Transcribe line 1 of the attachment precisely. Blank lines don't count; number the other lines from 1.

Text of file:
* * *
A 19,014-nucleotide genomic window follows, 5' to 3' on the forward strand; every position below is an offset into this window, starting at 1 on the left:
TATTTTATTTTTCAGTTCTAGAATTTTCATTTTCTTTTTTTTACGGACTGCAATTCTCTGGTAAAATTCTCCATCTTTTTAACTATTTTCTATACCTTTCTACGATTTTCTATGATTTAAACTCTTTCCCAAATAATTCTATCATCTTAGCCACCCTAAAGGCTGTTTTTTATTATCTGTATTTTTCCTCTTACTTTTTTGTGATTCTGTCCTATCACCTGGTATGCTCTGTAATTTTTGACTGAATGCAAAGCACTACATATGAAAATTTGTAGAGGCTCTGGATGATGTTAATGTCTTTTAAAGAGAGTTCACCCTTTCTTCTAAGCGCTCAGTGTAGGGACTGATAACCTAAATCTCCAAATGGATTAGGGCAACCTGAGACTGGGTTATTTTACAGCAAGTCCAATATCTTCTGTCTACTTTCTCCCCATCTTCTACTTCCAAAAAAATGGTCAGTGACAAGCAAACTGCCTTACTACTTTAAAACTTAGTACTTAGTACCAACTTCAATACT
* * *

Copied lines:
A 19,014-nucleotide genomic window follows, 5' to 3' on the forward strand; every position below is an offset into this window, starting at 1 on the left: